COBOL: Everywhere and Nowhere

I went to a “1 year wonder” school in 1986 and we were taught BASIC (Not VB), COBOL and RPG III. Got hired in a RPG shop in 1988 and we are still using RPG to this day. We even have some old FORTRAN apps running on old VAX workstations. I have done a little COBOL moonlighting. We are so backwards we still have over 75 Twin-ax tubes in our shop hooked up to our IBM iSeries. I now write some .net front ends,but I have to admit, I don’t like it when I have to put files on anything but the IBM because it never ever “Eats” the data.

i have 5 years of hands on cobol experience in a germam insurance company

Did they write software systems so perfect, so bug-free, that all these billions of lines of code are somehow maintaining themselves without the need for legions and armies of COBOL programmers, decades later?

in some ways that it is the truth

in our company we have code that runs bugfree since 1992, furthermore the vast amount of the transactions are done with cobol
in contrast the company is slowly changing the running applications from cobol to java, guess what … 100 bugs everyday in production :slight_smile:

in the end it’s not the language, but in the COBOL times and in ‘those’ companies (insurance, bank, etc.) the it-departments tended to produce high quality code with special quality service groups… today there are deadlines and the trinity where time and budget always wins over quality

There is an office with 100+ COBOL guys cranking it out, less than 4 miles from where I’m sitting right now. I’ve actually met several of them.

These guys are recruited from all over the globe and believe me, they make about 3 times more than the .NET guys they sit right next to.

This company has been attempting to port their systems over to .NET since .NET came out, and they’ve barely made a dent in 10 years.

In 10-15 years we’ll be talking about ABAP/SAP the same way we’re talking about COBOL. And the funny thing is, there’s still companies paying TONS of money to SAP and its consultants to build systems that will dig them in the same way COBOL did 20 years ago.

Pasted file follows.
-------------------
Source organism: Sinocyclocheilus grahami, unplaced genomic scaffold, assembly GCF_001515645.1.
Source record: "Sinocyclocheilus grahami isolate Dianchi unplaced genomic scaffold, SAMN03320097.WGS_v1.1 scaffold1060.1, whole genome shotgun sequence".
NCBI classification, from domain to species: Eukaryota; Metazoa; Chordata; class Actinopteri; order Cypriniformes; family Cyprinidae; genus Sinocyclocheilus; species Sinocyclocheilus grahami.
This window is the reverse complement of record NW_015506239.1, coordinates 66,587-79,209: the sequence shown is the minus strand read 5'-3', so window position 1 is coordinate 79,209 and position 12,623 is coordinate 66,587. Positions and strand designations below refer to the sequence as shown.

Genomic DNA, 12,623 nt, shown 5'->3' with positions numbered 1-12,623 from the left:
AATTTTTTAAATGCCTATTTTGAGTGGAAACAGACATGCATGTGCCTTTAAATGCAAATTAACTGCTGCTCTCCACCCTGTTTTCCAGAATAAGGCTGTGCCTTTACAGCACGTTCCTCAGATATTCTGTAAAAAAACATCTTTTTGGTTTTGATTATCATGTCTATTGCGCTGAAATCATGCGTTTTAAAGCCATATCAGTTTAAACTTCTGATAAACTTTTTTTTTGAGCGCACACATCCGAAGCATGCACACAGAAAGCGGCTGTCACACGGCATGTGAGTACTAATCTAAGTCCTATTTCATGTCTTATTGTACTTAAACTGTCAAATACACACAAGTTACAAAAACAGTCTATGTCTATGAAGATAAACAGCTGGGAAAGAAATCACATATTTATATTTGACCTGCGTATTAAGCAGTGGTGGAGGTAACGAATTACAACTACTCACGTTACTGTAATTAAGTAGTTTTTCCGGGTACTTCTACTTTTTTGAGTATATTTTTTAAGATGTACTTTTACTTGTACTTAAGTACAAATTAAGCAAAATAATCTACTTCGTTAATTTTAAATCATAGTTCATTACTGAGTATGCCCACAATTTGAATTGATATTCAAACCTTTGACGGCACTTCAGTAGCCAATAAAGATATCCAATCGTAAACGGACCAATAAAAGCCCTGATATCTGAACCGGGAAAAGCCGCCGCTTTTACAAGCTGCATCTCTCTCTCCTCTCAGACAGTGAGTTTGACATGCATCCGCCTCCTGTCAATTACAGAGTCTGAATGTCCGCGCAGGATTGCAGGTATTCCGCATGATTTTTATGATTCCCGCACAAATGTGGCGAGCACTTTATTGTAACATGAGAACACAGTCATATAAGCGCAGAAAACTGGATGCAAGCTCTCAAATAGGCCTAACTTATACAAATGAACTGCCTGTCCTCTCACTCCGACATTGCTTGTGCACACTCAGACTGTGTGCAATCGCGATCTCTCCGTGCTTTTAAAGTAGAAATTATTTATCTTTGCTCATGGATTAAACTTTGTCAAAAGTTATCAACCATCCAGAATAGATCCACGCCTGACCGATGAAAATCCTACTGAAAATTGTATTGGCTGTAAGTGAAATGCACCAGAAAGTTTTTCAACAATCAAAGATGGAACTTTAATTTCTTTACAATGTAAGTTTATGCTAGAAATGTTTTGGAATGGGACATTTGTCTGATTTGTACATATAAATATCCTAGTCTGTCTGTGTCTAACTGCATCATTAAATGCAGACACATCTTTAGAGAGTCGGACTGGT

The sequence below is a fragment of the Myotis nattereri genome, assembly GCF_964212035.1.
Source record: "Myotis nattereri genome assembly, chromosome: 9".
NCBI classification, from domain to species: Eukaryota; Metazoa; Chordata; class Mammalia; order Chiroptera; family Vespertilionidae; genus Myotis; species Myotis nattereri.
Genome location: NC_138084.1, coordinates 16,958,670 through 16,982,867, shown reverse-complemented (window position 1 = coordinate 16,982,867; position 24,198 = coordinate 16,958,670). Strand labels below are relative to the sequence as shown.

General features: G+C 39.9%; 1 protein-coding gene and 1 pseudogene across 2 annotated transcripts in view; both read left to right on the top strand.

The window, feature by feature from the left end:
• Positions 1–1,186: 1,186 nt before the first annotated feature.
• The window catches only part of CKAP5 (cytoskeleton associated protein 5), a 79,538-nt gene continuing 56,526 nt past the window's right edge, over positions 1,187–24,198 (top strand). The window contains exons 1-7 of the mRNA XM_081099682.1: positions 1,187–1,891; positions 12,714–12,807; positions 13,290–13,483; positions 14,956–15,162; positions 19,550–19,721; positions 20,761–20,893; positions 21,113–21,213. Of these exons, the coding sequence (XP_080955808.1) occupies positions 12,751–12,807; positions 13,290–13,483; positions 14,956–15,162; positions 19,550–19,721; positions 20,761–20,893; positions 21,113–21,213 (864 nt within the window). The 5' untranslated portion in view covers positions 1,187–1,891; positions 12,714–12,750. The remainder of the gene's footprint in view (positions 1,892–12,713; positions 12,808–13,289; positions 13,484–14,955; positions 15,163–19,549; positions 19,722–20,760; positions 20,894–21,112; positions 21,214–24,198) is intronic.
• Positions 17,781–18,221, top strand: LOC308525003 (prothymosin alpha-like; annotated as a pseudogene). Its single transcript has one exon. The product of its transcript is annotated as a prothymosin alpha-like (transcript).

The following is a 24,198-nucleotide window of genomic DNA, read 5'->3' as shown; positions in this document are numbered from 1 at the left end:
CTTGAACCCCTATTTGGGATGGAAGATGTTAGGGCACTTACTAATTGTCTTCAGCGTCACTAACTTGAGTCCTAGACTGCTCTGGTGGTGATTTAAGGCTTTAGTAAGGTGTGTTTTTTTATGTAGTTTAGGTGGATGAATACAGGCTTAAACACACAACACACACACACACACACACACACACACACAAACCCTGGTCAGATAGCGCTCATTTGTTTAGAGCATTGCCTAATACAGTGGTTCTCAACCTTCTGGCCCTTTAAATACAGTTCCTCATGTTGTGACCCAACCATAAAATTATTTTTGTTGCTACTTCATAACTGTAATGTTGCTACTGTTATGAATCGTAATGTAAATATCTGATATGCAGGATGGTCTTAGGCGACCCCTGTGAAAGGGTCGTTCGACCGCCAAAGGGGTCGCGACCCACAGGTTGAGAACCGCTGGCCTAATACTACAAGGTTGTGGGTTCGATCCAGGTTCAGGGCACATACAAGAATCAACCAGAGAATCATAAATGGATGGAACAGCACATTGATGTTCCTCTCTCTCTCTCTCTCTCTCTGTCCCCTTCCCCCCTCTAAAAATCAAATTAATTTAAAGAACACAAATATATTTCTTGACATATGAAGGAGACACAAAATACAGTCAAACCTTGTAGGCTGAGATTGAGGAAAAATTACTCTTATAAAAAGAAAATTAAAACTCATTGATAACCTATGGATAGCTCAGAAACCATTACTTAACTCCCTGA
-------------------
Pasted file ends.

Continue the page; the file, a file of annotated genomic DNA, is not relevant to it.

Last year I was talking with a contractor in Chicago who recently developed a replacement for a COBOL based insurance package. It was running on Texas Instruments TI990 hardware under DX10 - an OS which has not had an update since 1984 and a hardware platform which dates from 1973. It was maintained by an 85 (yes eighty five) year old guy who came in a couple of times a week.

Jeff: So what?
Commenters: It is possible and typical to write good code in COBOL.

I can also attest to repeated attempts to replace existing large scale application systems consisting largely of Cobol. These have been a recurring nightmare to be involved in, though most have never made it into production before being called off at terrible expense.

Cobol is still alive but it’s death is closer than ever because people that knows it are going to be retired soon…

Not really (about retiring soon).
I’m 39 and I did COBOL for Alcatel back in 91. I’m maybe 20 to 25 years to retirement.

COBOL is just and only a programming language. As long as there are legacy programs running COBOL or more modern systems running on COBOL’s more recent incarnations (OO COBOL and COBOL 2002), the language is pretty much alive since it’s being actively used.

If we don’t know any COBOL programmers it is because of the same reason we may not know any car factory workers, or scientific investigator. We tend to stay around what we do. But you do go to USENET or to COBOL specialized websites and suddenly you’ll see where they hang out and your perception changes.

I agree the self-promoting text is perhaps a little too over the top. Couldn’t say for sure. But the world is more than just business applications oriented towards the desktop. There’s an whole world out there that powers nuclear stations, does weather prediction, maintains giant warehouse inventories, help management of commercial ports, dams, etc.

Certainly not a popular programming language these days. And definitely not the language of choice if one is given the option (which used to be a lot more limited back then).